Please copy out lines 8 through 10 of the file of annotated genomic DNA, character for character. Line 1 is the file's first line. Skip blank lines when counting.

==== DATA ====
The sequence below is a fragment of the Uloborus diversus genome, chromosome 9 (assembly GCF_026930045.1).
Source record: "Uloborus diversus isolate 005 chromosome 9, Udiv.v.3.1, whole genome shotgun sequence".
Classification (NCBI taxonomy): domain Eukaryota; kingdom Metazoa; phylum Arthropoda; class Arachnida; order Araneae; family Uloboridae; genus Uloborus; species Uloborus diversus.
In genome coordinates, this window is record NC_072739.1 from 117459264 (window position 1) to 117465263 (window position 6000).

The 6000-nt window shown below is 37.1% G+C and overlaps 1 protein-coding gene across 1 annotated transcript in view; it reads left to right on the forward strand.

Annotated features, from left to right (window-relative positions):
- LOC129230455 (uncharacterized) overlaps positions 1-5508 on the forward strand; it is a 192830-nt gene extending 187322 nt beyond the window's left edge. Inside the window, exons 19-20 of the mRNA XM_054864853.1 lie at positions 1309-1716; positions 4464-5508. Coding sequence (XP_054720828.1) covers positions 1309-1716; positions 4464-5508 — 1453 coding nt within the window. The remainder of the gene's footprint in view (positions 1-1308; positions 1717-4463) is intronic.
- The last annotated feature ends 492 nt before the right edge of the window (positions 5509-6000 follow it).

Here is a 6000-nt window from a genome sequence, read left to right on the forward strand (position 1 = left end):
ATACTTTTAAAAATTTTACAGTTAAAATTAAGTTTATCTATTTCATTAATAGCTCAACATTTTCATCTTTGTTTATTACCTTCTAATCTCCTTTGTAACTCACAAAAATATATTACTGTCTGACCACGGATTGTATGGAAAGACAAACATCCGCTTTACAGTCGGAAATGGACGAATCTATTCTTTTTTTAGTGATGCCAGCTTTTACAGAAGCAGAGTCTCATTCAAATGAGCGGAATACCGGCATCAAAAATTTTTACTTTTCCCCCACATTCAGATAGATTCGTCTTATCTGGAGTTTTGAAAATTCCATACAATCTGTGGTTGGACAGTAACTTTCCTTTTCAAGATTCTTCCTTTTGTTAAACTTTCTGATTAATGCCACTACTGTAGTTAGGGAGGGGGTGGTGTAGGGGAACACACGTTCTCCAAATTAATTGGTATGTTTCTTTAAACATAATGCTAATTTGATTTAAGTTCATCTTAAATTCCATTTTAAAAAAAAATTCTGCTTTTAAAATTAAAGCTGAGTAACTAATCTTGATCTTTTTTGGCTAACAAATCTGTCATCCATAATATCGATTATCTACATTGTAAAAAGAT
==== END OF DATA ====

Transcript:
- The last annotated feature ends 492 nt before the right edge of the window (positions 5509-6000 follow it).

Here is a 6000-nt window from a genome sequence, read left to right on the forward strand (position 1 = left end):
ATACTTTTAAAAATTTTACAGTTAAAATTAAGTTTATCTATTTCATTAATAGCTCAACATTTTCATCTTTGTTTATTACCTTCTAATCTCCTTTGTAACTCACAAAAATATATTACTGTCTGACCACGGATTGTATGGAAAGACAAACATCCGCTTTACAGTCGGAAATGGACGAATCTATTCTTTTTTTAGTGATGCCAGCTTTTACAGAAGCAGAGTCTCATTCAAATGAGCGGAATACCGGCATCAAAAATTTTTACTTTTCCCCCACATTCAGATAGATTCGTCTTATCTGGAGTTTTGAAAATTCCATACAATCTGTGGTTGGACAGTAACTTTCCTTTTCAAGATTCTTCCTTTTGTTAAACTTTCTGATTAATGCCACTACTGTAGTTAGGGAGGGGGTGGTGTAGGGGAACACACGTTCTCCAAATTAATTGGTATGTTTCTTTAAACATAATGCTAATTTGATTTAAGTTCATCTTAAATTCCATTTTAAAAAAAAATTCTGCTTTTAAAATTAAAGCTGAGTAACTAATCTTGATCTTTTTTGGCTAACAAATCTGTCATCCATAATATCGATTATCTACATTGTAAAAAGAT